There is substantial competent evidence in the Record to support the Court's findings of fact numbered nine and ten. Such being the case, these findings of fact are as binding as the verdict of a jury, and are conclusive on appeal. State ex rel. North Carolina Milk Commission v. Galloway, 249 N.C. 658, 107 S.E.2d 631; St. George v. Hanson, 239 N.C. 259, 78 S.E.2d 885.

First-Citizens Bank & Trust Co. of Dunn v. Raynor, 243 N.C. 417, 90 S.E.2d 894, relied on by defendant, is distinguishable. In that case the bank was not a holder in due course of the cheque sued on, and further the evidence was susceptible of only one construction, and that was that the bank received the cheque as an agent for collection.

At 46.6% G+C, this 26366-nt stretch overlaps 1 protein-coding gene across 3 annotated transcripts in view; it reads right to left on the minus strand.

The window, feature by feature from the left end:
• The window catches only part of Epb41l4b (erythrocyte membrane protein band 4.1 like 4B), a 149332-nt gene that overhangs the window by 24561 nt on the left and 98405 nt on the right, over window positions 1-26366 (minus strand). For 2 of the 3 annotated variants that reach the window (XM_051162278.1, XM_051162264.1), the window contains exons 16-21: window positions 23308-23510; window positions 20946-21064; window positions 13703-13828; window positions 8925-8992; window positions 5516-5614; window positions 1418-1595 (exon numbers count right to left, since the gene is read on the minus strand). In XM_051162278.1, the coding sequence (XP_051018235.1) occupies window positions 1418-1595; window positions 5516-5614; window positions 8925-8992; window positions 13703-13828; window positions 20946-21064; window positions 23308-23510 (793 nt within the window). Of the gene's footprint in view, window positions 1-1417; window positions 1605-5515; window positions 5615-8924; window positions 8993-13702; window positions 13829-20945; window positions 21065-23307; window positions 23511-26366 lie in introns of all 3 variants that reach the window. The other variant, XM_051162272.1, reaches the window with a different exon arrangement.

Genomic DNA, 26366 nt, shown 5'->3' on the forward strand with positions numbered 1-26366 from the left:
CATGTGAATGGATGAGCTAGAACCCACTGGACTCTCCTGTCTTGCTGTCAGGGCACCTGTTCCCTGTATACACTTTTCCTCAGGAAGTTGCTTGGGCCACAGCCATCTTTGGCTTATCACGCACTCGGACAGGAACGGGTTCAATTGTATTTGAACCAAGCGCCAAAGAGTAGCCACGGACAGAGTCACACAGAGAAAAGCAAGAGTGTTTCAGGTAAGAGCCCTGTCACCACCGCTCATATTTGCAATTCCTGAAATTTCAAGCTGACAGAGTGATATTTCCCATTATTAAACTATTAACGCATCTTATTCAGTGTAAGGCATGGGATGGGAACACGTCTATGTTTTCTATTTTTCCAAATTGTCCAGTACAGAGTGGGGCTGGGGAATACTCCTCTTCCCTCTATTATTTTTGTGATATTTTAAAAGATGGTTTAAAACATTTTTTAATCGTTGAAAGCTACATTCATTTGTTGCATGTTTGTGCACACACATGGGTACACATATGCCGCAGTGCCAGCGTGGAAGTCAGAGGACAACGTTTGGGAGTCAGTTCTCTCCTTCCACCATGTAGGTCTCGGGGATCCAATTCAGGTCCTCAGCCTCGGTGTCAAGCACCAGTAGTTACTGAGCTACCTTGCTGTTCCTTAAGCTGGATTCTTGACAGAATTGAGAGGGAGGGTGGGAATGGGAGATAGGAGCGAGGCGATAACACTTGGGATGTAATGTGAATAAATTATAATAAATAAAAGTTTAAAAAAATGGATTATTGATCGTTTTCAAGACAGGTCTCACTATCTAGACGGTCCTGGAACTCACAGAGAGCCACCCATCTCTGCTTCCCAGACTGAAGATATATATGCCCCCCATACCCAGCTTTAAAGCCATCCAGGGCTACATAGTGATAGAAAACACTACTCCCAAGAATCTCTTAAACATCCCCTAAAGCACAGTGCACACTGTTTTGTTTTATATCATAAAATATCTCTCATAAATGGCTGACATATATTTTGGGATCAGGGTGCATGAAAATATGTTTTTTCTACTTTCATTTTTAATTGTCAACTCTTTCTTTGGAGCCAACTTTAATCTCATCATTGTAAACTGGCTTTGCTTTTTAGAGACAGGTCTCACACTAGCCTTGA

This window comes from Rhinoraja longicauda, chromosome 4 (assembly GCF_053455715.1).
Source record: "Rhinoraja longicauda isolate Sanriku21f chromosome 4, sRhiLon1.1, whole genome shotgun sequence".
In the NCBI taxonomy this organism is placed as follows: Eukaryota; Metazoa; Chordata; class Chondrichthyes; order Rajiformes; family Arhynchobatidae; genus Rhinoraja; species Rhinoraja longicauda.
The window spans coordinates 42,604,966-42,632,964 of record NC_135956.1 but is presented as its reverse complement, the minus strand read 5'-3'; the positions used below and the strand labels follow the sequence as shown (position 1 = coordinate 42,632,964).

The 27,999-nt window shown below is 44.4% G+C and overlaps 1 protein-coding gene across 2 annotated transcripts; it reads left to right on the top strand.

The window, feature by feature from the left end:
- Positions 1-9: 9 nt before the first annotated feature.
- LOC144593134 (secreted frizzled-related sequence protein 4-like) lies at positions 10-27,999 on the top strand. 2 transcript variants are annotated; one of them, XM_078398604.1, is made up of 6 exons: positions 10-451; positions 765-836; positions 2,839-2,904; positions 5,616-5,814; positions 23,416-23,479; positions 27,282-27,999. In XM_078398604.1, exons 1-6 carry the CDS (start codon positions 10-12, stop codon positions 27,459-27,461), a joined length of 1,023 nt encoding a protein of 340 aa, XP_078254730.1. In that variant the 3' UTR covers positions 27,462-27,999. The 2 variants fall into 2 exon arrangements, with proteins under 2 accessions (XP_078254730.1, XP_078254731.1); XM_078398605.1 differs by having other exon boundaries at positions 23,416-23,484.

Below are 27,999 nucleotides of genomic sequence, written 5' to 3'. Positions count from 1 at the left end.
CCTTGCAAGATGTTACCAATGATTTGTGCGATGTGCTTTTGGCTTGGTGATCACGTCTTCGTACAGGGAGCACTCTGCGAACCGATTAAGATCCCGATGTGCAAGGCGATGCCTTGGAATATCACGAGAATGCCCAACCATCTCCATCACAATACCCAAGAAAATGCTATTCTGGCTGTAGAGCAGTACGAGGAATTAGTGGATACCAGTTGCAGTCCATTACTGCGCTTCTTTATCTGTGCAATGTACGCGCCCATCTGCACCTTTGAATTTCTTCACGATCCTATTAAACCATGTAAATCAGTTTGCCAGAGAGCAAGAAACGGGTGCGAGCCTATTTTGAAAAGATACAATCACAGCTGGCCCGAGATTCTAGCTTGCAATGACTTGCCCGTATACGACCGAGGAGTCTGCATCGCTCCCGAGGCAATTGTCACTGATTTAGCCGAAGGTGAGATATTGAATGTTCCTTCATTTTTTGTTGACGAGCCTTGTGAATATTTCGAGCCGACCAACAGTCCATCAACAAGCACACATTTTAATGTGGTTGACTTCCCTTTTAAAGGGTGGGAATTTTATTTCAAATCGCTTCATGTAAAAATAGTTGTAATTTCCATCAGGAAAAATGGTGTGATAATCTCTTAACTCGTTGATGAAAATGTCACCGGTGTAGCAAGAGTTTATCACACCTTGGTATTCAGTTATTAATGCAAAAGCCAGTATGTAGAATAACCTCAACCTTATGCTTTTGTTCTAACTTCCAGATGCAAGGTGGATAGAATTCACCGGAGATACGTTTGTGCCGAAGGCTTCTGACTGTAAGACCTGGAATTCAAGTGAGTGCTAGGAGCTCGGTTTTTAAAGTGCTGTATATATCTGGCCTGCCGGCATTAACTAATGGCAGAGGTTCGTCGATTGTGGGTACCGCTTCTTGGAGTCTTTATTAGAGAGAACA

The findings of fact support the first conclusion of law that plaintiff is a holder in due course of the cheque for $11,142.61. G.S. § 25-58.

Subject to certain limitations, e. g., when a negotiable instrument is declared void by statute, legal incapacity to contract, fraud in the factum, which are not relevant to the case sub judice, the rule under the law merchant and also under the Uniform Negotiable Instruments Act is that a bona fide holder of a negotiable instrument in due course holds a title valid as against all the world. Reddick v. Jones, 28 N.C. 107; Glenn v. Farmers' Bank, 70 N.C. 191; Ward v. Sugg, 113 N.C. 489, 18 S.E. 717, 24 L.R.A. 280; Planters' Bank & Trust Co. v. Felton, 188 N.C. 384, 391-392, 124 S.E. 849, 854; M. & J. Finance Corporation v. Rinehardt, 216 N.C. 380, 5 S.E.2d 138; 10 C.J.S. Bills and Notes, §§ 482, 499(b), 503, 506(a), (b), (c) and (d); 8 Am.Jur., Bills and Notes, Section 355.